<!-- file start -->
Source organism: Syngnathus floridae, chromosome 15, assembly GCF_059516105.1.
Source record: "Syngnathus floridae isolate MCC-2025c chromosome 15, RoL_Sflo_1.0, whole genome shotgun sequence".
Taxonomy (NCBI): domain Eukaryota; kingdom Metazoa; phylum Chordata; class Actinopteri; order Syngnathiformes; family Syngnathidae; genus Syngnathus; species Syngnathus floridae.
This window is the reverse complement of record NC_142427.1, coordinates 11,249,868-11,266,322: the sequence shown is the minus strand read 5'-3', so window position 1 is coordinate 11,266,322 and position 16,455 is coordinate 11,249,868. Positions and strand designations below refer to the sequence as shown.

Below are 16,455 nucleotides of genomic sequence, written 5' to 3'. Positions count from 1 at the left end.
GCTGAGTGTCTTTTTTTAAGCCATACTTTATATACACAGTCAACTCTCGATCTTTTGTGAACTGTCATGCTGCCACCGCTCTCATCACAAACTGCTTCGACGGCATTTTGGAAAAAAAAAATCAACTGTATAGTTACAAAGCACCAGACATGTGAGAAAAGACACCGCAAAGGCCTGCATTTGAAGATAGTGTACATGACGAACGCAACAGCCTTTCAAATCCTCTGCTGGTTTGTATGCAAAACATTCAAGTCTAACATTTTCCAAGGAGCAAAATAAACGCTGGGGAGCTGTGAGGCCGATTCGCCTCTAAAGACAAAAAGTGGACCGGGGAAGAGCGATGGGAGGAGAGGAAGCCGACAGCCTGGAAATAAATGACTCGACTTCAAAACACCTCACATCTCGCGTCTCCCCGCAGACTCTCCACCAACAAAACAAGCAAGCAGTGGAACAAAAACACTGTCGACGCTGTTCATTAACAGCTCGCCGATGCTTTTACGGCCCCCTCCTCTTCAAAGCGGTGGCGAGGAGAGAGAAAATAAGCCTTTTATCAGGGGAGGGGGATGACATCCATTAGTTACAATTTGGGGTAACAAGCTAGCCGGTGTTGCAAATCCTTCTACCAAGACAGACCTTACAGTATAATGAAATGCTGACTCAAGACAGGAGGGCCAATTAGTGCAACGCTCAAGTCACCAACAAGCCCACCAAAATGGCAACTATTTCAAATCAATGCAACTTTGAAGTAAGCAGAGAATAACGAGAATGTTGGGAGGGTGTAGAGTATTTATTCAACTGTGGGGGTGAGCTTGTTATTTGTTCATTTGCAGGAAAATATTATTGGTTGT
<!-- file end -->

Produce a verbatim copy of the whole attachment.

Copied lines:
Source organism: Syngnathus floridae, chromosome 15, assembly GCF_059516105.1.
Source record: "Syngnathus floridae isolate MCC-2025c chromosome 15, RoL_Sflo_1.0, whole genome shotgun sequence".
Taxonomy (NCBI): domain Eukaryota; kingdom Metazoa; phylum Chordata; class Actinopteri; order Syngnathiformes; family Syngnathidae; genus Syngnathus; species Syngnathus floridae.
This window is the reverse complement of record NC_142427.1, coordinates 11,249,868-11,266,322: the sequence shown is the minus strand read 5'-3', so window position 1 is coordinate 11,266,322 and position 16,455 is coordinate 11,249,868. Positions and strand designations below refer to the sequence as shown.

Below are 16,455 nucleotides of genomic sequence, written 5' to 3'. Positions count from 1 at the left end.
GCTGAGTGTCTTTTTTTAAGCCATACTTTATATACACAGTCAACTCTCGATCTTTTGTGAACTGTCATGCTGCCACCGCTCTCATCACAAACTGCTTCGACGGCATTTTGGAAAAAAAAAATCAACTGTATAGTTACAAAGCACCAGACATGTGAGAAAAGACACCGCAAAGGCCTGCATTTGAAGATAGTGTACATGACGAACGCAACAGCCTTTCAAATCCTCTGCTGGTTTGTATGCAAAACATTCAAGTCTAACATTTTCCAAGGAGCAAAATAAACGCTGGGGAGCTGTGAGGCCGATTCGCCTCTAAAGACAAAAAGTGGACCGGGGAAGAGCGATGGGAGGAGAGGAAGCCGACAGCCTGGAAATAAATGACTCGACTTCAAAACACCTCACATCTCGCGTCTCCCCGCAGACTCTCCACCAACAAAACAAGCAAGCAGTGGAACAAAAACACTGTCGACGCTGTTCATTAACAGCTCGCCGATGCTTTTACGGCCCCCTCCTCTTCAAAGCGGTGGCGAGGAGAGAGAAAATAAGCCTTTTATCAGGGGAGGGGGATGACATCCATTAGTTACAATTTGGGGTAACAAGCTAGCCGGTGTTGCAAATCCTTCTACCAAGACAGACCTTACAGTATAATGAAATGCTGACTCAAGACAGGAGGGCCAATTAGTGCAACGCTCAAGTCACCAACAAGCCCACCAAAATGGCAACTATTTCAAATCAATGCAACTTTGAAGTAAGCAGAGAATAACGAGAATGTTGGGAGGGTGTAGAGTATTTATTCAACTGTGGGGGTGAGCTTGTTATTTGTTCATTTGCAGGAAAATATTATTGGTTGT